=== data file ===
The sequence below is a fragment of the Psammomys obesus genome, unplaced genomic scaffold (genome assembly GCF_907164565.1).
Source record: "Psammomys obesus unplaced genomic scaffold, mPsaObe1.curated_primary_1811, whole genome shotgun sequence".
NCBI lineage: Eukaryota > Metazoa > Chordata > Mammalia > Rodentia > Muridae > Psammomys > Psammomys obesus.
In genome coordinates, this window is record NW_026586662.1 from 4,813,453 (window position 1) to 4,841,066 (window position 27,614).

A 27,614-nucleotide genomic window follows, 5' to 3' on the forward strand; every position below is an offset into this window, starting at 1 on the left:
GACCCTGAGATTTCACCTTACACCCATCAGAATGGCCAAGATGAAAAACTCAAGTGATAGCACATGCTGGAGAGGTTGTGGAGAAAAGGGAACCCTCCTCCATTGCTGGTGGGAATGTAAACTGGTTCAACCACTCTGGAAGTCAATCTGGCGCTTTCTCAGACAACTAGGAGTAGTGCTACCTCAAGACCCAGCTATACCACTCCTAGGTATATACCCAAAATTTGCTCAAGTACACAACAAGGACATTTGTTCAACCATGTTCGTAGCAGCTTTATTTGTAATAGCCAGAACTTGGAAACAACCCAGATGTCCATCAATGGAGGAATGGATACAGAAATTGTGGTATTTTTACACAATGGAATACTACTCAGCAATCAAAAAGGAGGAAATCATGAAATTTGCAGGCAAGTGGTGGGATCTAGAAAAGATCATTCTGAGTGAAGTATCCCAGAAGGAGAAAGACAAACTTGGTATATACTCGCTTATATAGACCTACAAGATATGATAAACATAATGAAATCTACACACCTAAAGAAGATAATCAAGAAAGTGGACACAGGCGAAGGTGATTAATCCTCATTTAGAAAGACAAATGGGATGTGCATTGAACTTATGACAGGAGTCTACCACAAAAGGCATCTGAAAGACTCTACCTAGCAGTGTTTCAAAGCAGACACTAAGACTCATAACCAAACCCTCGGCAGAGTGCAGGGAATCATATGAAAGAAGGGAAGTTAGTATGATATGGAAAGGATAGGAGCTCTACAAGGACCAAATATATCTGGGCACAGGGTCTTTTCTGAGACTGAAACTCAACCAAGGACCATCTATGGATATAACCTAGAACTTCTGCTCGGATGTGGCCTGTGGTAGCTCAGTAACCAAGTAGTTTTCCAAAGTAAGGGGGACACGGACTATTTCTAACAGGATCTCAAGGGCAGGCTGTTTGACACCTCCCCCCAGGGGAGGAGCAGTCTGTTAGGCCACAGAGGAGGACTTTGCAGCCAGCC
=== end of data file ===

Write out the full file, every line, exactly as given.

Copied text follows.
The sequence below is a fragment of the Psammomys obesus genome, unplaced genomic scaffold (genome assembly GCF_907164565.1).
Source record: "Psammomys obesus unplaced genomic scaffold, mPsaObe1.curated_primary_1811, whole genome shotgun sequence".
NCBI lineage: Eukaryota > Metazoa > Chordata > Mammalia > Rodentia > Muridae > Psammomys > Psammomys obesus.
In genome coordinates, this window is record NW_026586662.1 from 4,813,453 (window position 1) to 4,841,066 (window position 27,614).

A 27,614-nucleotide genomic window follows, 5' to 3' on the forward strand; every position below is an offset into this window, starting at 1 on the left:
GACCCTGAGATTTCACCTTACACCCATCAGAATGGCCAAGATGAAAAACTCAAGTGATAGCACATGCTGGAGAGGTTGTGGAGAAAAGGGAACCCTCCTCCATTGCTGGTGGGAATGTAAACTGGTTCAACCACTCTGGAAGTCAATCTGGCGCTTTCTCAGACAACTAGGAGTAGTGCTACCTCAAGACCCAGCTATACCACTCCTAGGTATATACCCAAAATTTGCTCAAGTACACAACAAGGACATTTGTTCAACCATGTTCGTAGCAGCTTTATTTGTAATAGCCAGAACTTGGAAACAACCCAGATGTCCATCAATGGAGGAATGGATACAGAAATTGTGGTATTTTTACACAATGGAATACTACTCAGCAATCAAAAAGGAGGAAATCATGAAATTTGCAGGCAAGTGGTGGGATCTAGAAAAGATCATTCTGAGTGAAGTATCCCAGAAGGAGAAAGACAAACTTGGTATATACTCGCTTATATAGACCTACAAGATATGATAAACATAATGAAATCTACACACCTAAAGAAGATAATCAAGAAAGTGGACACAGGCGAAGGTGATTAATCCTCATTTAGAAAGACAAATGGGATGTGCATTGAACTTATGACAGGAGTCTACCACAAAAGGCATCTGAAAGACTCTACCTAGCAGTGTTTCAAAGCAGACACTAAGACTCATAACCAAACCCTCGGCAGAGTGCAGGGAATCATATGAAAGAAGGGAAGTTAGTATGATATGGAAAGGATAGGAGCTCTACAAGGACCAAATATATCTGGGCACAGGGTCTTTTCTGAGACTGAAACTCAACCAAGGACCATCTATGGATATAACCTAGAACTTCTGCTCGGATGTGGCCTGTGGTAGCTCAGTAACCAAGTAGTTTTCCAAAGTAAGGGGGACACGGACTATTTCTAACAGGATCTCAAGGGCAGGCTGTTTGACACCTCCCCCCAGGGGAGGAGCAGTCTGTTAGGCCACAGAGGAGGACTTTGCAGCCAGCC